5

Music Unlimited Festival 2014

Music Unlimited Festival 2014
Eyal Hareuveni By

Sign in to view read count
Music Unlimited Festival
Wels, Austria
November 7-9, 2014

Nothing about the appearance of the town Wels, in western Austria, suggests that this sleepy old commune located in the middle of a vast agricultural area is a Mecca for adventurous music aficionados. Every year, hundreds of people habitually gather from all over Europe to visit Wels' annual Unlimited music festival. This cosmopolitan tribe of like- minded people don't care much about conventional definitions of genre or style, as as long as the music is performed with total commitment, uncompromising intensity and healthy doses of imaginative freedom.

The festival atmosphere encourages a close, friendly bond between performers, label owners, agents, promoters, professional photographers and the audience. The festival's main hall, Alter Schl8hof, featured an exhibition by Slovenian photographers Žiga Koritnik and Petra Cvelbar while most participating musicians and most of the audience stayed in Wels for the festival's duration, enjoying a unique communal vibe. That vibe was strengthened by the musicians who concluded their nights as DJs, leading the varied, colorful flock of attendees toward a new morning full of new sonic experiences.

The 28th edition of this well established festival offered a program of 17 performances, emphasizing different left-off-center angles of improvisation, free jazz, alternative rock, contemporary music and out of this world sound experiments of the 21st century. The festival's artistic director Wolfgang Hermann balanced wisely between new, intriguing acts and returning guests who had appeared more than once at the festival. All performances offered different energies yet demanded close, sensitive attention and all eventually delivered plenty of inspiration and uplifting fun.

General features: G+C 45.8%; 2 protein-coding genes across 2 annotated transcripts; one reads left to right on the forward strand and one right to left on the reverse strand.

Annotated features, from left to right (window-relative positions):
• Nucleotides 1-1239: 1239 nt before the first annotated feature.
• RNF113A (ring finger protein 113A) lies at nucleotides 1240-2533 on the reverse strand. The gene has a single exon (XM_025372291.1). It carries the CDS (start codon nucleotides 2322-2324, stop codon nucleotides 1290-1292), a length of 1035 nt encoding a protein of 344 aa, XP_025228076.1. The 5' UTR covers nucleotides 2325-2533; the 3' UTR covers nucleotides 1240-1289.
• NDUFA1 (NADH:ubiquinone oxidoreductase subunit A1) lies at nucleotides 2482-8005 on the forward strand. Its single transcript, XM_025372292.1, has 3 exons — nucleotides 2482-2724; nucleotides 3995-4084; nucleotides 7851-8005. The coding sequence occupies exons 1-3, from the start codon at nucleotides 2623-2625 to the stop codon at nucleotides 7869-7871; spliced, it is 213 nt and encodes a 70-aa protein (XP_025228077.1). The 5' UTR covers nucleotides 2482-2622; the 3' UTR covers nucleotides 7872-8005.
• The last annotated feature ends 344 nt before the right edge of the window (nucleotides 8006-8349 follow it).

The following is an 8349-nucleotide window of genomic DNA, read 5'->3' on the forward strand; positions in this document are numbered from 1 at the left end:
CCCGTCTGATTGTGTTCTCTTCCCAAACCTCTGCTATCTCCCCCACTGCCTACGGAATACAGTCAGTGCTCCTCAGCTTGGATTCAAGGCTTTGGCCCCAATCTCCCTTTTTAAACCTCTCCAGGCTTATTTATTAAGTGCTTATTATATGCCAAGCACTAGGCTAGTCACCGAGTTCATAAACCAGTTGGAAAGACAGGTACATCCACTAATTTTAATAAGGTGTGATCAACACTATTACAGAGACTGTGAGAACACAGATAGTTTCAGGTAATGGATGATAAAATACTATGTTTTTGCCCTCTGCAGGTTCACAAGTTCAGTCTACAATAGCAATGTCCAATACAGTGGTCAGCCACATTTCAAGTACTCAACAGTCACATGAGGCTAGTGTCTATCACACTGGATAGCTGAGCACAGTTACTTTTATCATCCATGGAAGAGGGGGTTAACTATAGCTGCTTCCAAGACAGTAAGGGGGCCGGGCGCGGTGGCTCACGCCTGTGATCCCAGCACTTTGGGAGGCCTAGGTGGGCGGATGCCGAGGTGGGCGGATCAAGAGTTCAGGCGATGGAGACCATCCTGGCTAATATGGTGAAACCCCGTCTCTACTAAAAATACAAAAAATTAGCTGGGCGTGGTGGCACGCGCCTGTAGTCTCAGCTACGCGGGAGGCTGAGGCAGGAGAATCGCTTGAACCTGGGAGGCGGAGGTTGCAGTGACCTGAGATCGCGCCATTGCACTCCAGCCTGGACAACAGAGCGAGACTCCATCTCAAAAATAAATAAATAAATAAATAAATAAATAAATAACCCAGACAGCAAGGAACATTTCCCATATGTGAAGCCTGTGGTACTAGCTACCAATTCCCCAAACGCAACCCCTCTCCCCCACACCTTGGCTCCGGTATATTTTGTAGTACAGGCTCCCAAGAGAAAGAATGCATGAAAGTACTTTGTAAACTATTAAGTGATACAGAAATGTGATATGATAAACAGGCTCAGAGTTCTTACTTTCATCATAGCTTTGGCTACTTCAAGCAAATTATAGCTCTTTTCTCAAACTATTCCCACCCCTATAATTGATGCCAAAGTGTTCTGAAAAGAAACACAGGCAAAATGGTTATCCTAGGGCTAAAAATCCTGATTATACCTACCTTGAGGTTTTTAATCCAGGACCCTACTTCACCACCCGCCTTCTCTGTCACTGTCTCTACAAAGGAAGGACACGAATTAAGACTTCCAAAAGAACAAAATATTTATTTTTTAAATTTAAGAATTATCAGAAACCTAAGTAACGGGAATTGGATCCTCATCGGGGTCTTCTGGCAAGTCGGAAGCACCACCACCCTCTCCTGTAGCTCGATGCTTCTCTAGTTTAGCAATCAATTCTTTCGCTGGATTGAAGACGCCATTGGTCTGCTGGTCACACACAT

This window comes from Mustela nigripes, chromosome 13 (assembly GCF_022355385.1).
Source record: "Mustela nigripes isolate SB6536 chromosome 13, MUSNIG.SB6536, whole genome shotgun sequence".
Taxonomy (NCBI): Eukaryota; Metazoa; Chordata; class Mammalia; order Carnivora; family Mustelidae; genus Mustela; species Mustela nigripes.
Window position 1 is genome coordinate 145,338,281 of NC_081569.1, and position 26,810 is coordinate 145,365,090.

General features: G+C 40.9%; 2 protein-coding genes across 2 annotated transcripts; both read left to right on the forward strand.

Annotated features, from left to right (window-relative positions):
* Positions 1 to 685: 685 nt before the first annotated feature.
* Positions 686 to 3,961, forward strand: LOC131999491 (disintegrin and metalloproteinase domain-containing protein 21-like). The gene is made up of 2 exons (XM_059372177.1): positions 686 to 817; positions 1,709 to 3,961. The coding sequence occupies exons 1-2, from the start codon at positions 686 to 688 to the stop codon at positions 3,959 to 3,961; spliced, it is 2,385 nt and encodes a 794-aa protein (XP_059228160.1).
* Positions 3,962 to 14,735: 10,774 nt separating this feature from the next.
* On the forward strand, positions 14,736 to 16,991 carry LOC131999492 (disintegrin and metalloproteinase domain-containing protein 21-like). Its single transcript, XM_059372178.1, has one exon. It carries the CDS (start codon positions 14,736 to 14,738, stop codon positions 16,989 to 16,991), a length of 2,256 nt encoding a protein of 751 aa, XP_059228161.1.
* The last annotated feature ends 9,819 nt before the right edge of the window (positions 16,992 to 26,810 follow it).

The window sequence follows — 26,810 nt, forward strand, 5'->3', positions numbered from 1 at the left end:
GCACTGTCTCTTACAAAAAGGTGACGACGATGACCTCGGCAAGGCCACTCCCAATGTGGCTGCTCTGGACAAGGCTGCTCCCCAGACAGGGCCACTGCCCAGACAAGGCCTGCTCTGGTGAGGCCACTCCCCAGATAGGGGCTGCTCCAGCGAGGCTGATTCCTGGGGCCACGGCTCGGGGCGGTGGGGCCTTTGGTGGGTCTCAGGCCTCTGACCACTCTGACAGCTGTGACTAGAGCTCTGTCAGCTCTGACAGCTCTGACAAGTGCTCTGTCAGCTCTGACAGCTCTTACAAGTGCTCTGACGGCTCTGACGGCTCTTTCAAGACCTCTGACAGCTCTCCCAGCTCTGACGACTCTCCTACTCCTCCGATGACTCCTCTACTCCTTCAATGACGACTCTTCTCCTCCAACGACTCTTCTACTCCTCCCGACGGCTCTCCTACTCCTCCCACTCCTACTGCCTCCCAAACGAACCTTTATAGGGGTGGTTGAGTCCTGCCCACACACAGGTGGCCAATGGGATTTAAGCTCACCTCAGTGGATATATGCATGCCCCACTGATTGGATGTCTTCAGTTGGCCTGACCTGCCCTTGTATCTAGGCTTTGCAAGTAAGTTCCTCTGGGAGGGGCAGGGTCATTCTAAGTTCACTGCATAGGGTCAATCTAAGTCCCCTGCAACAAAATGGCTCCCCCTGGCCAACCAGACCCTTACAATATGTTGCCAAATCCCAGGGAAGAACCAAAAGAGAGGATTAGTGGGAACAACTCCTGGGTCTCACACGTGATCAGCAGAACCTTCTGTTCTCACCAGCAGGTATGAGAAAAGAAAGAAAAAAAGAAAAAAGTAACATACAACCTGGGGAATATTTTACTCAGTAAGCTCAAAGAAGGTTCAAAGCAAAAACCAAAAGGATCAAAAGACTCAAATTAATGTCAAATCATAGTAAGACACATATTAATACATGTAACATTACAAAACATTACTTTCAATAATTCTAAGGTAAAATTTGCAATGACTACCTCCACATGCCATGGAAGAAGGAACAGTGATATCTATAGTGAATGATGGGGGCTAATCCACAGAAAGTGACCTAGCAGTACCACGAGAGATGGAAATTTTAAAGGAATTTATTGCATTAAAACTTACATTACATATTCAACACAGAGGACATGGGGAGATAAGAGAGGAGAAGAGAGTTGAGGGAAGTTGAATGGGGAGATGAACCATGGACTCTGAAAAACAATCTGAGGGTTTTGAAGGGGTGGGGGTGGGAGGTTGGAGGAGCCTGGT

First Day: Friday, Nov. 7 2014

Dutch performance artist Peter Zegveld, together with guitarist Terrie Hessels (from The Ex) opened the festival with a theatrical performance revolving between the eccentric, frightening and hilariously funny. Zegveld operates a vast set of industrial sound machines that literally make sounds visible. He structures these mechanical devices on his own, including a noisy compressor that was outside the hall. There were metal barrels, megaphones, and weird objects that produced explosions, torrents of smoke, bursts of flame and varied metallic humming and gargling sounds, all rigged to a console of electronic effects.